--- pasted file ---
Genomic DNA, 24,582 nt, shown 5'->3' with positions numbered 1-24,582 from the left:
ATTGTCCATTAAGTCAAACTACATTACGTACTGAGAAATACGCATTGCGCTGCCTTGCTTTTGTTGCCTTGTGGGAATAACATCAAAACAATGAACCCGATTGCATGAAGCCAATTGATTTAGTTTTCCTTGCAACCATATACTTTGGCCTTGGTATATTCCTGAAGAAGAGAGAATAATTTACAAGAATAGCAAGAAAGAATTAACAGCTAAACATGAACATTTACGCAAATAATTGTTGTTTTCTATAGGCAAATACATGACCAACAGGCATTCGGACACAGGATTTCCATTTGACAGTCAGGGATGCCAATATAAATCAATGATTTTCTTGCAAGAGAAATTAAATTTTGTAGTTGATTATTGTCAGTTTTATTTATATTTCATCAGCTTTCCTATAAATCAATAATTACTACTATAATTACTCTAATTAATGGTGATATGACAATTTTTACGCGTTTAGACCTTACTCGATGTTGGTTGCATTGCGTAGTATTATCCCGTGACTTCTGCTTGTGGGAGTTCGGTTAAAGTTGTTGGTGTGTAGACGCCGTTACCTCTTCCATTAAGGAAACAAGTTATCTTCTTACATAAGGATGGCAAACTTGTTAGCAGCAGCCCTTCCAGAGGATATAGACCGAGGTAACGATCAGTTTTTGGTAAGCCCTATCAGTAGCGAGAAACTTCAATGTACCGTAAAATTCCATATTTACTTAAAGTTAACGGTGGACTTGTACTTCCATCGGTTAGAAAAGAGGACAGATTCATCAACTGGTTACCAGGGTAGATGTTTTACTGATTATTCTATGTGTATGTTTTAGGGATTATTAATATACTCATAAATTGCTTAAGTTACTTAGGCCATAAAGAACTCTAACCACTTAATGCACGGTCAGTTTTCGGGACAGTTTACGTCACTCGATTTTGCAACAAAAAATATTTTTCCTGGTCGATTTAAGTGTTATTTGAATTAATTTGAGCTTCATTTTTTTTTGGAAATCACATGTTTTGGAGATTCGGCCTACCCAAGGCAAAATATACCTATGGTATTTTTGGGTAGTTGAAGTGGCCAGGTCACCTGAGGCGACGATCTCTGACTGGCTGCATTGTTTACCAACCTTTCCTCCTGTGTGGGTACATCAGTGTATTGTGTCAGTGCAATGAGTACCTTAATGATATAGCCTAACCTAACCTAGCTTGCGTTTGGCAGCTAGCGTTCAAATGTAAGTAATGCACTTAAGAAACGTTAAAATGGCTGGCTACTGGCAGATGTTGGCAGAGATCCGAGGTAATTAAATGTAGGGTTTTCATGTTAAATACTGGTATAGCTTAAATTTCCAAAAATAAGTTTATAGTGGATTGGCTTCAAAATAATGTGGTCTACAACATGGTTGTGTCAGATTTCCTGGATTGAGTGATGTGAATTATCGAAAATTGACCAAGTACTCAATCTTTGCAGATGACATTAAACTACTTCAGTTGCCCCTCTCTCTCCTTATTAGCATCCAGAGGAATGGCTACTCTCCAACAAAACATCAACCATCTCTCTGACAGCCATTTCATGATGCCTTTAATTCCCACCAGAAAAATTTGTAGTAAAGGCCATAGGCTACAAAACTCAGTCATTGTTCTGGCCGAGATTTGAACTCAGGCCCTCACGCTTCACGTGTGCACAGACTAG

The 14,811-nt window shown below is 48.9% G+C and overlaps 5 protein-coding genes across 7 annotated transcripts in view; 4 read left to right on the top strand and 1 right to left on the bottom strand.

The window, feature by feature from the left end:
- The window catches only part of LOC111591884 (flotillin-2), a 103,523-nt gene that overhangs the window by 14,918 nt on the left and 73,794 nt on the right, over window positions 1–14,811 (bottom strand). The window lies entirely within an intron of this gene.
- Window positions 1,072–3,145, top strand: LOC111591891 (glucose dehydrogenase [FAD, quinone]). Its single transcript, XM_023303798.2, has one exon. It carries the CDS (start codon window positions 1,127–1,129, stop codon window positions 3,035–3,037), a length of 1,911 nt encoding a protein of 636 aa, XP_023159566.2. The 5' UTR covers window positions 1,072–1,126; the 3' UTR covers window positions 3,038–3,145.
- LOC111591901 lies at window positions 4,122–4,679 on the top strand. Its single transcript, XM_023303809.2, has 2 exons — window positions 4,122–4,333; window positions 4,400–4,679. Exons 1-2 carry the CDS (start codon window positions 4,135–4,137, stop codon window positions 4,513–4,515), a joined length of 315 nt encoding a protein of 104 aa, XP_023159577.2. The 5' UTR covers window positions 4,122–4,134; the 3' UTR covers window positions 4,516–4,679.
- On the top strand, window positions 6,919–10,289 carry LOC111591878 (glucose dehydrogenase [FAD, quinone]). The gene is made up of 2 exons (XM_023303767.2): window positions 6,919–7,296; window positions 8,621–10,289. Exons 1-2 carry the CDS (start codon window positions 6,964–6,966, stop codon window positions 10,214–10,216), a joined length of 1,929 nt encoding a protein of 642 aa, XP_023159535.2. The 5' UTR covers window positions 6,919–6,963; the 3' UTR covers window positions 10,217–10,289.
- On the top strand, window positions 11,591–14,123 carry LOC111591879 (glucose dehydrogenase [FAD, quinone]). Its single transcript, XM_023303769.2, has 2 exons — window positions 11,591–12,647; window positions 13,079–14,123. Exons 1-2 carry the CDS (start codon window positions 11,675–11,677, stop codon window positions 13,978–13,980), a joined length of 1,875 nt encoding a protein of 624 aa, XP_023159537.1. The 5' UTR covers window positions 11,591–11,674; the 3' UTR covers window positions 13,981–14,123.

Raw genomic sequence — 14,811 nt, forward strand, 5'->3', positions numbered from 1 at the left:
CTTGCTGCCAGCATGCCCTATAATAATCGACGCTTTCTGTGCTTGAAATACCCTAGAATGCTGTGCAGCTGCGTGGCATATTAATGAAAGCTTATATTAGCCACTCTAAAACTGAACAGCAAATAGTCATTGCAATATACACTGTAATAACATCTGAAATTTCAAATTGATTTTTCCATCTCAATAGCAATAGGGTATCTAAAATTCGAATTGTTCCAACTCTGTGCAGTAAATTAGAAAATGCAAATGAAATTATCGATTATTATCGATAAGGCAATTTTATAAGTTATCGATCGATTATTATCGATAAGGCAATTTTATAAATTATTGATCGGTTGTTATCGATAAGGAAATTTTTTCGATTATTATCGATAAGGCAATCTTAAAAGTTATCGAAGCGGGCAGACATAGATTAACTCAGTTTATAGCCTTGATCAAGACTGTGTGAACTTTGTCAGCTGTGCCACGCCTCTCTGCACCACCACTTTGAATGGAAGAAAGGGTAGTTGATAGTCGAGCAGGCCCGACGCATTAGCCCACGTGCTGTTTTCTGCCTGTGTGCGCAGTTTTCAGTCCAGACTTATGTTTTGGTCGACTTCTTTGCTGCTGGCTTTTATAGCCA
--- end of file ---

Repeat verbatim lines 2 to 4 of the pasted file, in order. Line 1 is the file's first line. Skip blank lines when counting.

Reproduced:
ATTGTCCATTAAGTCAAACTACATTACGTACTGAGAAATACGCATTGCGCTGCCTTGCTTTTGTTGCCTTGTGGGAATAACATCAAAACAATGAACCCGATTGCATGAAGCCAATTGATTTAGTTTTCCTTGCAACCATATACTTTGGCCTTGGTATATTCCTGAAGAAGAGAGAATAATTTACAAGAATAGCAAGAAAGAATTAACAGCTAAACATGAACATTTACGCAAATAATTGTTGTTTTCTATAGGCAAATACATGACCAACAGGCATTCGGACACAGGATTTCCATTTGACAGTCAGGGATGCCAATATAAATCAATGATTTTCTTGCAAGAGAAATTAAATTTTGTAGTTGATTATTGTCAGTTTTATTTATATTTCATCAGCTTTCCTATAAATCAATAATTACTACTATAATTACTCTAATTAATGGTGATATGACAATTTTTACGCGTTTAGACCTTACTCGATGTTGGTTGCATTGCGTAGTATTATCCCGTGACTTCTGCTTGTGGGAGTTCGGTTAAAGTTGTTGGTGTGTAGACGCCGTTACCTCTTCCATTAAGGAAACAAGTTATCTTCTTACATAAGGATGGCAAACTTGTTAGCAGCAGCCCTTCCAGAGGATATAGACCGAGGTAACGATCAGTTTTTGGTAAGCCCTATCAGTAGCGAGAAACTTCAATGTACCGTAAAATTCCATATTTACTTAAAGTTAACGGTGGACTTGTACTTCCATCGGTTAGAAAAGAGGACAGATTCATCAACTGGTTACCAGGGTAGATGTTTTACTGATTATTCTATGTGTATGTTTTAGGGATTATTAATATACTCATAAATTGCTTAAGTTACTTAGGCCATAAAGAACTCTAACCACTTAATGCACGGTCAGTTTTCGGGACAGTTTACGTCACTCGATTTTGCAACAAAAAATATTTTTCCTGGTCGATTTAAGTGTTATTTGAATTAATTTGAGCTTCATTTTTTTTTGGAAATCACATGTTTTGGAGATTCGGCCTACCCAAGGCAAAATATACCTATGGTATTTTTGGGTAGTTGAAGTGGCCAGGTCACCTGAGGCGACGATCTCTGACTGGCTGCATTGTTTACCAACCTTTCCTCCTGTGTGGGTACATCAGTGTATTGTGTCAGTGCAATGAGTACCTTAATGATATAGCCTAACCTAACCTAGCTTGCGTTTGGCAGCTAGCGTTCAAATGTAAGTAATGCACTTAAGAAACGTTAAAATGGCTGGCTACTGGCAGATGTTGGCAGAGATCCGAGGTAATTAAATGTAGGGTTTTCATGTTAAATACTGGTATAGCTTAAATTTCCAAAAATAAGTTTATAGTGGATTGGCTTCAAAATAATGTGGTCTACAACATGGTTGTGTCAGATTTCCTGGATTGAGTGATGTGAATTATCGAAAATTGACCAAGTACTCAATCTTTGCAGATGACATTAAACTACTTCAGTTGCCCCTCTCTCTCCTTATTAGCATCCAGAGGAATGGCTACTCTCCAACAAAACATCAACCATCTCTCTGACAGCCATTTCATGATGCCTTTAATTCCCACCAGAAAAATTTGTAGTAAAGGCCATAGGCTACAAAACTCAGTCATTGTTCTGGCCGAGATTTGAACTCAGGCCCTCACGCTTCACGTGTGCACAGACTAG

The 14,811-nt window shown below is 48.9% G+C and overlaps 5 protein-coding genes across 7 annotated transcripts in view; 4 read left to right on the top strand and 1 right to left on the bottom strand.

The window, feature by feature from the left end: